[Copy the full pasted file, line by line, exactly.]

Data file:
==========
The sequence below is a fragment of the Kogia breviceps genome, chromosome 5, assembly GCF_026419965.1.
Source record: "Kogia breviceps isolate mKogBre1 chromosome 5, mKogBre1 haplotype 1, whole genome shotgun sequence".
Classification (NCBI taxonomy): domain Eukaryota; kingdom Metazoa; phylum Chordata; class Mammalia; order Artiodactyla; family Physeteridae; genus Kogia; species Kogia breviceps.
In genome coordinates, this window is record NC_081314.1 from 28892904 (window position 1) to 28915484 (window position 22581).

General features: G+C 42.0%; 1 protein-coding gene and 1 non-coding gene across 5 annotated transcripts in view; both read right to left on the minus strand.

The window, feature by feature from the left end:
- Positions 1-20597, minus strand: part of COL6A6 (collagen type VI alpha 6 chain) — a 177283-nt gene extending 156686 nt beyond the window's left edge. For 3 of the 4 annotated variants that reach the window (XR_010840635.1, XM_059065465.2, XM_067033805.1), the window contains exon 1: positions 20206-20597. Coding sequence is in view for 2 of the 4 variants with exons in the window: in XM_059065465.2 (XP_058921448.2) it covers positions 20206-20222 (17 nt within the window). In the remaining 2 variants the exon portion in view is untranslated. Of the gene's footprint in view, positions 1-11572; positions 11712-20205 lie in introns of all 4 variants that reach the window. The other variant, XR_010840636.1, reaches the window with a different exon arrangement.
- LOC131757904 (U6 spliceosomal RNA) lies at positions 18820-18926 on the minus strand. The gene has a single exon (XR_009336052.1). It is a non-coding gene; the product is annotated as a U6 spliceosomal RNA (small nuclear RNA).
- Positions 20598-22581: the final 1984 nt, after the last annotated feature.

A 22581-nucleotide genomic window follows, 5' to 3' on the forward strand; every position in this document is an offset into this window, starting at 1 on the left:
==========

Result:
The sequence below is a fragment of the Kogia breviceps genome, chromosome 5, assembly GCF_026419965.1.
Source record: "Kogia breviceps isolate mKogBre1 chromosome 5, mKogBre1 haplotype 1, whole genome shotgun sequence".
Classification (NCBI taxonomy): domain Eukaryota; kingdom Metazoa; phylum Chordata; class Mammalia; order Artiodactyla; family Physeteridae; genus Kogia; species Kogia breviceps.
In genome coordinates, this window is record NC_081314.1 from 28892904 (window position 1) to 28915484 (window position 22581).

General features: G+C 42.0%; 1 protein-coding gene and 1 non-coding gene across 5 annotated transcripts in view; both read right to left on the minus strand.

The window, feature by feature from the left end:
- Positions 1-20597, minus strand: part of COL6A6 (collagen type VI alpha 6 chain) — a 177283-nt gene extending 156686 nt beyond the window's left edge. For 3 of the 4 annotated variants that reach the window (XR_010840635.1, XM_059065465.2, XM_067033805.1), the window contains exon 1: positions 20206-20597. Coding sequence is in view for 2 of the 4 variants with exons in the window: in XM_059065465.2 (XP_058921448.2) it covers positions 20206-20222 (17 nt within the window). In the remaining 2 variants the exon portion in view is untranslated. Of the gene's footprint in view, positions 1-11572; positions 11712-20205 lie in introns of all 4 variants that reach the window. The other variant, XR_010840636.1, reaches the window with a different exon arrangement.
- LOC131757904 (U6 spliceosomal RNA) lies at positions 18820-18926 on the minus strand. The gene has a single exon (XR_009336052.1). It is a non-coding gene; the product is annotated as a U6 spliceosomal RNA (small nuclear RNA).
- Positions 20598-22581: the final 1984 nt, after the last annotated feature.

A 22581-nucleotide genomic window follows, 5' to 3' on the forward strand; every position in this document is an offset into this window, starting at 1 on the left: